A primary challenge in moving your course online is figuring out how to divide up class time and out-of-class time. Making this decision requires balancing of College constraints (on total class hours for students, for instance), personal constraints (like uncertainty with respect to childcare and time available to work on the course this summer), the needs of students (both based on time zone and necessary curriculum), and what makes the most sense for your course material and teaching style.
If your on-campus activities have simple online analogs, you might be asking yourself why you need to change anything at all. Several other characteristics of online teaching and learning should be considered.
Activities take longer online. Many class activities will take longer longer online. Additionally, whenever you add interactivity to a lesson, it will require more time. It is better to remove some material from your class sessions than to try to squeeze in too much. You may find that you can eliminate some topics or activities or alternatively, you can convert them into asynchronous or peer group activities.
Your online course format necessitates change. If you're shortening class sessions so you can hold an extra session for students in distant time zones, you'll need to plan what to keep in class and how you'll deliver what no longer fits. If you're allowing students to watch recordings of your lecture instead of attending, you'll need to think about the experience of the students who can't attend live. Even if you're sticking with a traditional format, you'll need to allocate synchronous time for peer-to-peer activities in the 2-4 hours of synchronous time students spend weekly. Every course will have to adjust activities to move online.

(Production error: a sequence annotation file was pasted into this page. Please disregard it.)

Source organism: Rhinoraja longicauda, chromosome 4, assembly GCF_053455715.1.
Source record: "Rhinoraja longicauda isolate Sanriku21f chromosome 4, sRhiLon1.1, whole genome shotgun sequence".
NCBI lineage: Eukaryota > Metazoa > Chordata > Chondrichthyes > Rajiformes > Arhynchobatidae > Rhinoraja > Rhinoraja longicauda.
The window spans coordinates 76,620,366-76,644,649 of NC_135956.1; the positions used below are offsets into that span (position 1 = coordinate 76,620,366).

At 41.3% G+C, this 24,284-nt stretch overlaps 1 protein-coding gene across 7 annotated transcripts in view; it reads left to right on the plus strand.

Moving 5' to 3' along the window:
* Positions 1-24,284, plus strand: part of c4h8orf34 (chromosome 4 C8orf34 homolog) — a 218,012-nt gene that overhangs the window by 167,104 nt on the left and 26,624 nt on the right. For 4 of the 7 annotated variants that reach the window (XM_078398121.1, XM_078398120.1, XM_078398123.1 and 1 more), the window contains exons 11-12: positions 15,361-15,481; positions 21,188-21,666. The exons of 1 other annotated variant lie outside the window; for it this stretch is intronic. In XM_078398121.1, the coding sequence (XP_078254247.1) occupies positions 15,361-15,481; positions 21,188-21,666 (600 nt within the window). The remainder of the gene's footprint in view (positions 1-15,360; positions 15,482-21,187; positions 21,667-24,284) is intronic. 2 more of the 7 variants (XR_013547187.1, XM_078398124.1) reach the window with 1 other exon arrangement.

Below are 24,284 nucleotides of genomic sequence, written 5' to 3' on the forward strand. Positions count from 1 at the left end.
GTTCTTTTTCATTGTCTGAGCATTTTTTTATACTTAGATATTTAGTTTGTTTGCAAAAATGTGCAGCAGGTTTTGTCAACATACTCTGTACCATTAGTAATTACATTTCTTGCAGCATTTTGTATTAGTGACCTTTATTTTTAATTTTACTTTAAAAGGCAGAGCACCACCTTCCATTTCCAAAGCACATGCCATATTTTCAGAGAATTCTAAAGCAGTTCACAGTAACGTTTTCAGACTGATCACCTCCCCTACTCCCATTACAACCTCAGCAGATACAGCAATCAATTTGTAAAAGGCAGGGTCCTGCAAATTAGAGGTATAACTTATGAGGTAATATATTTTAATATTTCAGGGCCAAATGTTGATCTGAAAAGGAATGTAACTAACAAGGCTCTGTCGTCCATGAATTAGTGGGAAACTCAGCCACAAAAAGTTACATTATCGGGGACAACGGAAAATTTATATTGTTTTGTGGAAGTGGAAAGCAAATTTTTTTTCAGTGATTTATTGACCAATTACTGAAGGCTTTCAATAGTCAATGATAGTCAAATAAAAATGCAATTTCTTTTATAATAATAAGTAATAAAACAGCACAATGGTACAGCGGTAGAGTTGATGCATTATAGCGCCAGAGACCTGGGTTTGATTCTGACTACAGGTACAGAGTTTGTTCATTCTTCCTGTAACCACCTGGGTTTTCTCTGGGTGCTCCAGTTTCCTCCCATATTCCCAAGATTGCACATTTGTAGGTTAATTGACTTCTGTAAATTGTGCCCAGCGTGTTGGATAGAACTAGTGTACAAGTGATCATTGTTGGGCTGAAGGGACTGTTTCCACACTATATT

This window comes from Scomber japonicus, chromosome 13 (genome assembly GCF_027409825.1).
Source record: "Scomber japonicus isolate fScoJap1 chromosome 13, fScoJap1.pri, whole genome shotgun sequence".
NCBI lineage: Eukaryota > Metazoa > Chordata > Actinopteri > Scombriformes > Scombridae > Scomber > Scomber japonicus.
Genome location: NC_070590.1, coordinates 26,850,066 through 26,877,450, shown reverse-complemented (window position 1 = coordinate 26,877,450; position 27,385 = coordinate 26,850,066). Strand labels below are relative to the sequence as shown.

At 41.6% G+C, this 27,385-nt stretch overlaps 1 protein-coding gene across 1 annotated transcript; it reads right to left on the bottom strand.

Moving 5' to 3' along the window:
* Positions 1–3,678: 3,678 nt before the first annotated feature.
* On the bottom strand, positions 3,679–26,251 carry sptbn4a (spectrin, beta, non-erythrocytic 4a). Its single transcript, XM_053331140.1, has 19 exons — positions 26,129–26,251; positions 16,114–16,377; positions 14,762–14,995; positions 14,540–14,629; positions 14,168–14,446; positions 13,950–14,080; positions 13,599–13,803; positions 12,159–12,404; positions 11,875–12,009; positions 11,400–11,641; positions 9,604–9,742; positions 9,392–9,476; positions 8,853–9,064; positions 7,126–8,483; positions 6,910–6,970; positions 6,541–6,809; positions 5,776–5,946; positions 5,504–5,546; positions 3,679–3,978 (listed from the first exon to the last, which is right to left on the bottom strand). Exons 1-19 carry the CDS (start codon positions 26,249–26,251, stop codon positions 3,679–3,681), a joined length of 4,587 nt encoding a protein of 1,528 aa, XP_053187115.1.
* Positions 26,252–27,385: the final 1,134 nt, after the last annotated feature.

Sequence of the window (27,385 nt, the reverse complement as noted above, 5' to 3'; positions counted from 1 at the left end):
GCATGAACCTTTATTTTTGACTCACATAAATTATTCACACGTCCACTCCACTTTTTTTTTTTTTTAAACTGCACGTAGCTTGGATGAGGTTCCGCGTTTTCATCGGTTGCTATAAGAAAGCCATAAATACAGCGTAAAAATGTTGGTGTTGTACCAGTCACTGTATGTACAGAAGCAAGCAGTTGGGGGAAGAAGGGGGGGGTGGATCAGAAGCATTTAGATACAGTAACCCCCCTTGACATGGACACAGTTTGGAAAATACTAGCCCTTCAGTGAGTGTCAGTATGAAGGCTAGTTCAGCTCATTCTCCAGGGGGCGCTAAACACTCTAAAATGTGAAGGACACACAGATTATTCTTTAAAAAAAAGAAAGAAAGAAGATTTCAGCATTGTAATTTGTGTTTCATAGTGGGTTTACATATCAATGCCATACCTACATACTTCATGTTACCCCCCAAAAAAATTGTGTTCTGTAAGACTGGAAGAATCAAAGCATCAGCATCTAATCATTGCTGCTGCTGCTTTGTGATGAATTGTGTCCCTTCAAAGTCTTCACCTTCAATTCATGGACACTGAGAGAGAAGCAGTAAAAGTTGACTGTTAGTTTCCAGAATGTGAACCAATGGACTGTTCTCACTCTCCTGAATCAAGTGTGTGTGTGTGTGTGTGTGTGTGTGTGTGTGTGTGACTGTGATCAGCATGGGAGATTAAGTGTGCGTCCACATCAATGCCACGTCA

In online class sessions, interactivity keeps students engaged. Even though lectures may work well for you in your on campus course, when you move online adding interactivity will keep students engaged. Modify minimally interactive activities to ensure students are interacting with you and their peers during class time.
Asynchronous delivery works really well for some activities. Some activities you previously did in class, including lecture, may work as well or even better as interactive out-of-class work.